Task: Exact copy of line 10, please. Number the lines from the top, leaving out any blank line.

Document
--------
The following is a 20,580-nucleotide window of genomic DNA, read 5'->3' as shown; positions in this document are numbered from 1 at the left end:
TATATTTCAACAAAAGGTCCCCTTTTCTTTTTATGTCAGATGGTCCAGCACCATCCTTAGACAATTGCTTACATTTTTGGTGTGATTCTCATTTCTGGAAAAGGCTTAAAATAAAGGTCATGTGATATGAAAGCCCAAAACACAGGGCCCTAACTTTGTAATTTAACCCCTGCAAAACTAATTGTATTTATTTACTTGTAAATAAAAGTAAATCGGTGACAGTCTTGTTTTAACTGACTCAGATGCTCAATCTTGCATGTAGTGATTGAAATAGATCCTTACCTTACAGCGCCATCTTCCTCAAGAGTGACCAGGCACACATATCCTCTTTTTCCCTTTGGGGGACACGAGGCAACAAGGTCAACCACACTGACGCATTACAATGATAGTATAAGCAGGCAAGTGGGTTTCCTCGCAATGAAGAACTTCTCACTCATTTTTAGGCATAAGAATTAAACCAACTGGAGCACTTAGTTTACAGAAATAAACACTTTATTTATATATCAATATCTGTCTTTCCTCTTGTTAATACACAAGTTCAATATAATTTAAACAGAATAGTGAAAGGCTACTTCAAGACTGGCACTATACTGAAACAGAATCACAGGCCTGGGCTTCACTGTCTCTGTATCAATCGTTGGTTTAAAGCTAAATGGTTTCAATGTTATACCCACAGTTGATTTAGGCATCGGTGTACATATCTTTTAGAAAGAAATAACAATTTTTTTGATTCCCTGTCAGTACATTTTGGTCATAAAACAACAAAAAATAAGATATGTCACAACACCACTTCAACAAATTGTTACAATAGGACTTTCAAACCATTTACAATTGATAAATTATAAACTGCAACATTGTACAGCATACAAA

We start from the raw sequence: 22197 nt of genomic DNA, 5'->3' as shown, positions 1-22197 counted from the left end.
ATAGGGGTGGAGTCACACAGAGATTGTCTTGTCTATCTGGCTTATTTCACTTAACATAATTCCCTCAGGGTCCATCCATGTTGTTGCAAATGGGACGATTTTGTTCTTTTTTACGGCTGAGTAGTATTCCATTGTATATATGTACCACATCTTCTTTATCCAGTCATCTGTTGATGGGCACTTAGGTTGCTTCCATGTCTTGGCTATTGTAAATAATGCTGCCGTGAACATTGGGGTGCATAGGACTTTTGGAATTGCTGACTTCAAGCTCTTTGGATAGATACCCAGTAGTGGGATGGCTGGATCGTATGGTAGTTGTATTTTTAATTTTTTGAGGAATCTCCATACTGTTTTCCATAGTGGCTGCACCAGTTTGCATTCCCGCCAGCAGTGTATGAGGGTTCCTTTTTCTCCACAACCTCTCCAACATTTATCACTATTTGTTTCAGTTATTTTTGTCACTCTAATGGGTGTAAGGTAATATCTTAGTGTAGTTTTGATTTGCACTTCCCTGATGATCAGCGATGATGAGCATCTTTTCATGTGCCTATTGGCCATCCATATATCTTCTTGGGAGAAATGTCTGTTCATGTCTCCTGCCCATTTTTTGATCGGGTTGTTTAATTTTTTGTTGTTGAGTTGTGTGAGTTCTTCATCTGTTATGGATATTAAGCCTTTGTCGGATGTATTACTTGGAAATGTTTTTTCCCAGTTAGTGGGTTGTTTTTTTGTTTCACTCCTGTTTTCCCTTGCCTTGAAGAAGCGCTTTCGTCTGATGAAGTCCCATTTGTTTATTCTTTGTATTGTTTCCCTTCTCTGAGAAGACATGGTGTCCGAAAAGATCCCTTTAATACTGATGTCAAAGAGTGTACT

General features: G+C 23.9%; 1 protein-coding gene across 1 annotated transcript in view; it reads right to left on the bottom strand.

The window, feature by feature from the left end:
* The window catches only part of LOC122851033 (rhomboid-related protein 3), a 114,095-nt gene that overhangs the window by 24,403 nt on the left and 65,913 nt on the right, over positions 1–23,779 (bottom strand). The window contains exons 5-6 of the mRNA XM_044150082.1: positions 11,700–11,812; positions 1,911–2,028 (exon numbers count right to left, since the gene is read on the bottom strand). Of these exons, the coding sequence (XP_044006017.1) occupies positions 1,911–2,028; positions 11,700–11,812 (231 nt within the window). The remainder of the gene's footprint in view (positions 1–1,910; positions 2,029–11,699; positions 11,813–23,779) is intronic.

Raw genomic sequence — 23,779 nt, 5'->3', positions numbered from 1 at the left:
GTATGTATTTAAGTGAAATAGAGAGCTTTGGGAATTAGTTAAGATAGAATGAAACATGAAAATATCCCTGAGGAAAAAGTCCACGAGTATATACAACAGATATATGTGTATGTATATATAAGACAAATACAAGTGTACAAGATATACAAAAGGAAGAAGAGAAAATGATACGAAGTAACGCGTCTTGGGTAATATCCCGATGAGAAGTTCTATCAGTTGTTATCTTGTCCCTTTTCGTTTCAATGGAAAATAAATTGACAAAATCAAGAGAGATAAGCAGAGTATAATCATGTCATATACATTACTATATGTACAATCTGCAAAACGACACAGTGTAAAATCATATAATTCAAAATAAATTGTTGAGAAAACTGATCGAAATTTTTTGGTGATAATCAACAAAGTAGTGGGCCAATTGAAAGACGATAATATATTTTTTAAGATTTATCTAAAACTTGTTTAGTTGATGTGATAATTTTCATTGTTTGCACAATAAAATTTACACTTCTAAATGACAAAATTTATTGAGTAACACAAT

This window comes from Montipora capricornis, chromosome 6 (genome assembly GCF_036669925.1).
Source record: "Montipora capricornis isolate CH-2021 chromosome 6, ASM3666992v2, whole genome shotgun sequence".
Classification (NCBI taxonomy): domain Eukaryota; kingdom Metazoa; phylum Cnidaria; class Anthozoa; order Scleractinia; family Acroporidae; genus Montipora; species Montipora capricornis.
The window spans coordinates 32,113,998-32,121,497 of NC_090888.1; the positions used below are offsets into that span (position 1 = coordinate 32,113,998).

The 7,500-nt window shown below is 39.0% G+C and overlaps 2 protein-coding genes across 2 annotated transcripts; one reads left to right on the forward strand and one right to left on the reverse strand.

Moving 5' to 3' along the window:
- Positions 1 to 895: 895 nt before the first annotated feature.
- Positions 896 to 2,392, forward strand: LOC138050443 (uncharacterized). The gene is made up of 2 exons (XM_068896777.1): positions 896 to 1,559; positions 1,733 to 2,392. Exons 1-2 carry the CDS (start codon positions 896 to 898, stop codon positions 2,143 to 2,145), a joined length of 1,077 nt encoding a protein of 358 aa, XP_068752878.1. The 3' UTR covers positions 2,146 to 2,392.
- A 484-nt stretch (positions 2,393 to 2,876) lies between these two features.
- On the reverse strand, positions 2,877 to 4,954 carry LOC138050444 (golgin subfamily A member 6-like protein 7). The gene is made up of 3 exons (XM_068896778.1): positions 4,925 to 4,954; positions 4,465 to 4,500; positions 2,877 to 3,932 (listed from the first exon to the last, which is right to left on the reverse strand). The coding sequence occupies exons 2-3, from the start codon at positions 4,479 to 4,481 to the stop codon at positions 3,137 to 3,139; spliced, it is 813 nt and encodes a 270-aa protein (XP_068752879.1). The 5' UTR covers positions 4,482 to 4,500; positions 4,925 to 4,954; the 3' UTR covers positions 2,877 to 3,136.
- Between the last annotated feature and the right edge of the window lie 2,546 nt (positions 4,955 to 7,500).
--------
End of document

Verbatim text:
This window comes from Montipora capricornis, chromosome 6 (genome assembly GCF_036669925.1).